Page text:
Family Photos

Documenting four generations in one photo

*I got a lot of comments on the photo in my previous post, so I decided to share a little bit about how that all came together.*

A few years ago, I had been browsing on Pinterest, when I saw a generations photo with four levels of a family represented in one picture. I know it’s not incredibly common to have four generations, and I wanted to document it in some way.

I had tried a few times to come up with a way to make a photo like this happen, but unless my back was to a wall, it was probably not going to materialize.

Then came my mom’s 60th birthday. We had planned a surprise party and I knew this was my chance. I pitched the idea to my dad and he liked it. Then, I had to run it by the matriarch (this my family’s Queen Elizabeth). I figured she’d question it and maybe get on board, but her reaction wasn’t at all what I expected.

“I get my hair done on Friday. Why don’t you come over after that?”

So, I bought a frame large enough to reasonably hold a picture like this I headed over to her place for a visit and the photo. I showed her what I was trying to accomplish and she loved the idea. She sat for the outside picture, which actually looked like this:

That’s right. I got all the way to her apartment and realized I didn’t have THE FRAME. Luckily she had a few frames in her closet that I could use as place holders. And yes, those are filled with photos that are  roughly 22 years old. I’m in the photo on the far right at the bottom. I was probably a sophomore in high school. Yikes.

The frame wasn’t ideal because it wasn’t really big enough to hold the next three generations, but I figured a little Photoshop work would get us there.

So, next up was me. I needed to have all the pieces ready to go on this so I figured it was easiest to get me and my kids. I’m a perfectionist who trusts very few people to take my picture so, I set up my camera remote with a ten second timer. It fired in succession every 10 seconds and I took about a million photos and just picked the one in which I felt I looked the best I could. It looked like this:

Then came the kids.

I was going to wait until they were dressed up for their Christmas program, but that was going to really cut the printing time awfully close to party time, so I made them dress up one afternoon and take a photo. My middle daughter wasn’t happy about this, so she tried to make the picture look like this:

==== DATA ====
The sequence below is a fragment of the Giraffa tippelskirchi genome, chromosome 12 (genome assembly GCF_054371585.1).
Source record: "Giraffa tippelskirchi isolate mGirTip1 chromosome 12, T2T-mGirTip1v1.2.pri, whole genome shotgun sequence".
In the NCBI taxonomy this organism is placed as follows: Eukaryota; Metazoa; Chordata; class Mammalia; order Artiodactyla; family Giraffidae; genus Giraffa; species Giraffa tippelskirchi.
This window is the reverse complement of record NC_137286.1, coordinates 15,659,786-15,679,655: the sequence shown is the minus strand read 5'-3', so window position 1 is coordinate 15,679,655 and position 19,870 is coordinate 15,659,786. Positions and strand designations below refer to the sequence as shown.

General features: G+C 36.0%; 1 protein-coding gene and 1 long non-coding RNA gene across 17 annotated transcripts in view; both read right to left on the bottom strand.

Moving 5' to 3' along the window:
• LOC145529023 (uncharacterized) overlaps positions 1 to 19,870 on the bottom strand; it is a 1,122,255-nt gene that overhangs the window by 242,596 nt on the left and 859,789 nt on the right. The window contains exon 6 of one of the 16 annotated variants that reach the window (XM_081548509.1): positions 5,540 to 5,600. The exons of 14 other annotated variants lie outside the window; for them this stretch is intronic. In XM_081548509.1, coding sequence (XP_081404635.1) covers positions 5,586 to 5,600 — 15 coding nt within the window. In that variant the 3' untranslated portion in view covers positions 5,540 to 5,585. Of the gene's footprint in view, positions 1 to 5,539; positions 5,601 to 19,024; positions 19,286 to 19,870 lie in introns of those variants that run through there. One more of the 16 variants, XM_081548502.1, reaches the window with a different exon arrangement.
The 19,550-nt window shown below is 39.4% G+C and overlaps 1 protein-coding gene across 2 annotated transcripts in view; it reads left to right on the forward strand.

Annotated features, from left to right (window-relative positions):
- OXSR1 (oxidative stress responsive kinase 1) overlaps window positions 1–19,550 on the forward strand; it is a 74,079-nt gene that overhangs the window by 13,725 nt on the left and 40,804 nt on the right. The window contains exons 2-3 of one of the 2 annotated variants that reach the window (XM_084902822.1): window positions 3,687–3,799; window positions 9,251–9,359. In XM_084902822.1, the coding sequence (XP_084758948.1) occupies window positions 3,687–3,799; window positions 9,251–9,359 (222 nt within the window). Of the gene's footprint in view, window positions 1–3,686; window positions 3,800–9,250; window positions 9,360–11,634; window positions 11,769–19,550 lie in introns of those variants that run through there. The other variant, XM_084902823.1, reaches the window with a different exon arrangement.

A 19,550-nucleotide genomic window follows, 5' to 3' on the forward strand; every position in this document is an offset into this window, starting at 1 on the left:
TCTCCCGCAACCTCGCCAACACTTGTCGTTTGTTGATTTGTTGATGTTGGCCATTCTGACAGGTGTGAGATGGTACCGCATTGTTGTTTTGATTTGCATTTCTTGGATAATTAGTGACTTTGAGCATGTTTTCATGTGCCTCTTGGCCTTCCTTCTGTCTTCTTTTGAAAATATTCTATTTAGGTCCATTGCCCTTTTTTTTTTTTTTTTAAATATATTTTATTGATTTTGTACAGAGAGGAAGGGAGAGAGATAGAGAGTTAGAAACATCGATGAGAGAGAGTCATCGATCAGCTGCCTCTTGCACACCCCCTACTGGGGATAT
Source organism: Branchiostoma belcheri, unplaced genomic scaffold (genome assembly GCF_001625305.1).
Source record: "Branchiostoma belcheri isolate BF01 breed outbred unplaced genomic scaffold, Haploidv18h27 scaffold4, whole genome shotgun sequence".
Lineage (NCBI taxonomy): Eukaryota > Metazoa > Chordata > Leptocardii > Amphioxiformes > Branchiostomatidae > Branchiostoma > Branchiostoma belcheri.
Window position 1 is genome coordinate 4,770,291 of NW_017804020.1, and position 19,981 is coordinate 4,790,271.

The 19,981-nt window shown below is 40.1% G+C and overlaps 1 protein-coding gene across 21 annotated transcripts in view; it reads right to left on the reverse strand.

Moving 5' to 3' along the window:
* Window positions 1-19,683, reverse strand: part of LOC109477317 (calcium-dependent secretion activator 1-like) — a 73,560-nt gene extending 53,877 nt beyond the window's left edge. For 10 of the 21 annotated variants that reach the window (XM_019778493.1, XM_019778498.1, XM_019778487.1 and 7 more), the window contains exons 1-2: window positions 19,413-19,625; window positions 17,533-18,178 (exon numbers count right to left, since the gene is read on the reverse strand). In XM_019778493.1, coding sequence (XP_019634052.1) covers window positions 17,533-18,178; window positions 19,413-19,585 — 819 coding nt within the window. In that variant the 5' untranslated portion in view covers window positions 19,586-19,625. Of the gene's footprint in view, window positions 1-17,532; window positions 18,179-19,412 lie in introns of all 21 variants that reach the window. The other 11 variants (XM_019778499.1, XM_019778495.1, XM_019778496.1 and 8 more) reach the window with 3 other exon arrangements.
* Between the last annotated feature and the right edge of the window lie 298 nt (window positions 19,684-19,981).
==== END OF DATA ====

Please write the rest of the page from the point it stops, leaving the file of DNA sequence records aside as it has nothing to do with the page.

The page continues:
All I asked them to do was put on a dress, sit for 45 seconds and take a picture. I knew the actual shot only needed to be from the waist up, if that, so bottoms didn’t matter, but my only requirement was that she smile. And she didn’t want to because she’s stubborn and sassy. After pleading and then making some fart noises, I got this:

Then came the tricky part. I needed my mom, but this was her birthday gift. So I enlisted the help of my dad. I told her I was tinkering with a project and needed her picture. He drove her to my house on their way to a Christmas party (so I knew she’s be dressed in a way that she wouldn’t mind having her picture taken). I do wish the lighting was better on this photo,  but I got this:

Oh! And I needed to replace grandma’s frame because it didn’t match and wasn’t large enough. So, I took this.

I used Photoshop. I cropped out the frame and replaced the one in my grandma’s hands. Then I used layers and prayers and came up with this:

With four generations in my family right now, I have two generations I can look up to and learn from.

I’m sure there are easier ways to do it. I’m sure if everyone knew about it you actually start from the bottom and work your way up so everyone is actually holding the framed picture, cutting out the need for Photoshop. However, this worked for us. We like the photo and we’ll be able to keep it for…well, generations.

2 thoughts on “Documenting four generations in one photo

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